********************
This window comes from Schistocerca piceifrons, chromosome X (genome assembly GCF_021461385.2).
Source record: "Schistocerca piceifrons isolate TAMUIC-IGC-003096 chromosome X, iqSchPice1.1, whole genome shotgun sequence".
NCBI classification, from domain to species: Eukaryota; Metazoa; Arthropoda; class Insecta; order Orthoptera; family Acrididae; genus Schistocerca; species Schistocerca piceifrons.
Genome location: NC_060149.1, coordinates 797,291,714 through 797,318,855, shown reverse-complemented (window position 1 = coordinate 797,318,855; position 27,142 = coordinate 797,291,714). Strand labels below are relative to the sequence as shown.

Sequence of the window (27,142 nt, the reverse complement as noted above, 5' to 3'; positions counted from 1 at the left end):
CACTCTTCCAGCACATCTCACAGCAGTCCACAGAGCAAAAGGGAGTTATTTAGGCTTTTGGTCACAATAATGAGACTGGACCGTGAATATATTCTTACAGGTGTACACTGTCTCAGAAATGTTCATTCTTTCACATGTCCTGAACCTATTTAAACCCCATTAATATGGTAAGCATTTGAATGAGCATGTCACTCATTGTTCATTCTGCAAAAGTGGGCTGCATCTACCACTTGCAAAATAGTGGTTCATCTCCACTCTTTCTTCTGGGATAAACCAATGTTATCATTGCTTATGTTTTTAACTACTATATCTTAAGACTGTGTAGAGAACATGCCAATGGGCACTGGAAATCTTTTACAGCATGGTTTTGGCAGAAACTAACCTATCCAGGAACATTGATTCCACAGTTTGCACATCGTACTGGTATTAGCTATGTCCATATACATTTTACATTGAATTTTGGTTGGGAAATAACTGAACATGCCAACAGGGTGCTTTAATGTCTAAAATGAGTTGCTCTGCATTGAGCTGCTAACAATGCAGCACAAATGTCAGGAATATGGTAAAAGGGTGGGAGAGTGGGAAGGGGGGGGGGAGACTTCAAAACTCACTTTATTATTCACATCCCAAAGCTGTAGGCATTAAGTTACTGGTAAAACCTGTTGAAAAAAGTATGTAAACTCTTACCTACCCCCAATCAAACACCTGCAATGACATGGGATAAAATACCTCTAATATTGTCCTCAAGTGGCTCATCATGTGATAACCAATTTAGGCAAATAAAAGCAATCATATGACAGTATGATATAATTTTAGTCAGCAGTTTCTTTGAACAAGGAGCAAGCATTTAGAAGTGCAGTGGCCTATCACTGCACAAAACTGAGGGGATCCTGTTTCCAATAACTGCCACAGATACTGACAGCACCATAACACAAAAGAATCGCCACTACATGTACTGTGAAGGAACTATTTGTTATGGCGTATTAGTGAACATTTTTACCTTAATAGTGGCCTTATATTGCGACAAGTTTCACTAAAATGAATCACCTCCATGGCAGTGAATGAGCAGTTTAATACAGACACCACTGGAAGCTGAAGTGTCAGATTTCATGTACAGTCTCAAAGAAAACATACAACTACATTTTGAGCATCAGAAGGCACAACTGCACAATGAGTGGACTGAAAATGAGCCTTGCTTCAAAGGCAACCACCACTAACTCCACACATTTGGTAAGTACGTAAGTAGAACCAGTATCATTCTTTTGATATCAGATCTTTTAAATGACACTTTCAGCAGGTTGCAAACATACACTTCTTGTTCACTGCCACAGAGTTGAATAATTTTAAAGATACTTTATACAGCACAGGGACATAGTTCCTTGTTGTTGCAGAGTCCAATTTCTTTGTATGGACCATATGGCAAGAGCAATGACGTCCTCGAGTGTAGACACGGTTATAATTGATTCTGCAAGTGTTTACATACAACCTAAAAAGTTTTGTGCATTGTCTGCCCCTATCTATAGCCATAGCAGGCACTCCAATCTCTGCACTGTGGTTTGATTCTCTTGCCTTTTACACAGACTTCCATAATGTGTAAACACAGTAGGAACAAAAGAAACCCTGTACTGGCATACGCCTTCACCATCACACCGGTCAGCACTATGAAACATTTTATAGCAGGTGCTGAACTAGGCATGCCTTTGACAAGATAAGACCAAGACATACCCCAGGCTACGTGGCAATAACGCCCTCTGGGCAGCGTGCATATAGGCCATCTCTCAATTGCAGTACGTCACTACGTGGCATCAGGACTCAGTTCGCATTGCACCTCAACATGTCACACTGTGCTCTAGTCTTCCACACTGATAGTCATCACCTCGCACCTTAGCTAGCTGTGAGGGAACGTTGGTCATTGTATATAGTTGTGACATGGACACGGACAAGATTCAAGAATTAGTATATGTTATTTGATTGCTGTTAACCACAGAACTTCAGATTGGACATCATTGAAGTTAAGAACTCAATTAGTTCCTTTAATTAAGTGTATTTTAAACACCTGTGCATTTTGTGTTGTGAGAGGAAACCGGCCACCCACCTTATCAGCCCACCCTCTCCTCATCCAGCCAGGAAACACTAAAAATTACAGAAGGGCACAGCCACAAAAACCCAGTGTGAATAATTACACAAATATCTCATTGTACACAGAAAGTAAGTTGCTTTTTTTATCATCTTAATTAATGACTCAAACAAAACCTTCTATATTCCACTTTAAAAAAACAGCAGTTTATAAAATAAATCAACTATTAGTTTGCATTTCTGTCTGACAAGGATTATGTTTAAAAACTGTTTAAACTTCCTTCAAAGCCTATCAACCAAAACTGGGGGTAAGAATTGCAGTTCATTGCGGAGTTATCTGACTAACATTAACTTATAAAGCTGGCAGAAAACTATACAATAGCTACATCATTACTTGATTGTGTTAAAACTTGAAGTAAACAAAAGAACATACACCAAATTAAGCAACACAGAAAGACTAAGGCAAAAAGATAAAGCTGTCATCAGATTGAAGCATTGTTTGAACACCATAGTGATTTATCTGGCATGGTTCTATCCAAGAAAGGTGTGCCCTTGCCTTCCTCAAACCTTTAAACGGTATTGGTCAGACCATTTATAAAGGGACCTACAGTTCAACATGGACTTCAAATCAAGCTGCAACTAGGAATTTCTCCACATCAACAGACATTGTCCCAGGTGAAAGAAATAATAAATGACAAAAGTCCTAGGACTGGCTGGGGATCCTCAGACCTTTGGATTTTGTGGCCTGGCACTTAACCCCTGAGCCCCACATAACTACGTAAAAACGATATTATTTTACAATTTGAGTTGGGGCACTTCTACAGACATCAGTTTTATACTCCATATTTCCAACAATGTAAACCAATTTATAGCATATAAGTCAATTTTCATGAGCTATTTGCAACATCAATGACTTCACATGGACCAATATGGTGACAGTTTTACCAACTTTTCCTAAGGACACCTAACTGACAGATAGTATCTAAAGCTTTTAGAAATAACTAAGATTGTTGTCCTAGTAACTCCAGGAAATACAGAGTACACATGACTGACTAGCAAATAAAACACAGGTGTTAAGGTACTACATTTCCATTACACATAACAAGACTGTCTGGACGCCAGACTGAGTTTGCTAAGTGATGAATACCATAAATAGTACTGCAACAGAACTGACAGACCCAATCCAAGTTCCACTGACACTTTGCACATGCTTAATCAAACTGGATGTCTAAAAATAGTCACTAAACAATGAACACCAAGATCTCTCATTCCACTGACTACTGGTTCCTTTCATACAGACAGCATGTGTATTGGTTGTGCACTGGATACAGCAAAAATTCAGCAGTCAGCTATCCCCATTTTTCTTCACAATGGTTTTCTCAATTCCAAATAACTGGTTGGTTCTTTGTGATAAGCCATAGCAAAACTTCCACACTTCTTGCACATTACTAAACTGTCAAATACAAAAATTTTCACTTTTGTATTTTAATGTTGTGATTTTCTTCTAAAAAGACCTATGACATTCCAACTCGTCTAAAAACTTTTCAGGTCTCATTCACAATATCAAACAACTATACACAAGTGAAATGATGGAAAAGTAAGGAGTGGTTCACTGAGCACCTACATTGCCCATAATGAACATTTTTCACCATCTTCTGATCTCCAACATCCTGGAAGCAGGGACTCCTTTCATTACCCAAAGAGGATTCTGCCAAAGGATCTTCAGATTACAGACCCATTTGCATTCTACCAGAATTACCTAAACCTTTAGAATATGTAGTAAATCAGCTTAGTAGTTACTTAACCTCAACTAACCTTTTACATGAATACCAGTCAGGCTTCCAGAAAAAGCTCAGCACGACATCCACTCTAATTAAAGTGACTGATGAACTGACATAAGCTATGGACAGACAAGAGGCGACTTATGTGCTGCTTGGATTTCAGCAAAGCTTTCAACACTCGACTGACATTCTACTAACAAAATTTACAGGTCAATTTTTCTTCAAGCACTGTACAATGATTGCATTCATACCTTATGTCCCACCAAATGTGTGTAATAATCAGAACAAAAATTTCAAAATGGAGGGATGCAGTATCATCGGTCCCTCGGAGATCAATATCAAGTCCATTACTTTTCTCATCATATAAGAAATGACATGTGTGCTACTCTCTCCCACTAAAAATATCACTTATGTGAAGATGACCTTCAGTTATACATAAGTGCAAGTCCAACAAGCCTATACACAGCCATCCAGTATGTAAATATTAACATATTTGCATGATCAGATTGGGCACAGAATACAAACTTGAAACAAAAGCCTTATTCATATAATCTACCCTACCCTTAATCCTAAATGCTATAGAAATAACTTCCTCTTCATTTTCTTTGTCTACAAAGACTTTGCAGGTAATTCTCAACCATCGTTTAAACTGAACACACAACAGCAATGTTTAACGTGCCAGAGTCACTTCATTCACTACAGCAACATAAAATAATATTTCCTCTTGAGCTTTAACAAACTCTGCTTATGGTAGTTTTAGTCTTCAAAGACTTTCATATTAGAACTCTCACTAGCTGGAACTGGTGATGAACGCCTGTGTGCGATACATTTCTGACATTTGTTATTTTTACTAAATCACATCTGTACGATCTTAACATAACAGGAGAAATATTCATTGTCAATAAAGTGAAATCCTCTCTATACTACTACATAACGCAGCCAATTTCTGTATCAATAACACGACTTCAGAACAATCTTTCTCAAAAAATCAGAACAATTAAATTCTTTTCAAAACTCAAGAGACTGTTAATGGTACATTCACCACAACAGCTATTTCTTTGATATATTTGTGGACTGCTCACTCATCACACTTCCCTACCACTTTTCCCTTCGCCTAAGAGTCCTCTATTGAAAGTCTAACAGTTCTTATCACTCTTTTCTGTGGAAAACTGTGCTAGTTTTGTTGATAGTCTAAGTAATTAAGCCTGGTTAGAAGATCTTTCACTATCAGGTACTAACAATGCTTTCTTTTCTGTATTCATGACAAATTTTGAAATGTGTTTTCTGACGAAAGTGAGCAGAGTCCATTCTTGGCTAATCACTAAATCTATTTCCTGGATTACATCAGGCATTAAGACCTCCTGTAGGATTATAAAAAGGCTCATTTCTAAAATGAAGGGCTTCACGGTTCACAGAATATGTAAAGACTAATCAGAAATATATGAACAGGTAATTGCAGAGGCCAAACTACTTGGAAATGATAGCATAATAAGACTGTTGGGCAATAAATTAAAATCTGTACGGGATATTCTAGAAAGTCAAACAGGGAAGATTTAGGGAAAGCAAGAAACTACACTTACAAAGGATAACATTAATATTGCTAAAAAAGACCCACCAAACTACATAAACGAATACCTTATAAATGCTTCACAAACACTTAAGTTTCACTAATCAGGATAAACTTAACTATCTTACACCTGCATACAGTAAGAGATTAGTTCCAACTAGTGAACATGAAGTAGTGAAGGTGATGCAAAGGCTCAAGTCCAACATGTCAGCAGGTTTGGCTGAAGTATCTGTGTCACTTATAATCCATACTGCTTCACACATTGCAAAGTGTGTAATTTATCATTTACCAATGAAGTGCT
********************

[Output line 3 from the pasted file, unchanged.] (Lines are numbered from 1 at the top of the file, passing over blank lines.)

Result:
NCBI classification, from domain to species: Eukaryota; Metazoa; Arthropoda; class Insecta; order Orthoptera; family Acrididae; genus Schistocerca; species Schistocerca piceifrons.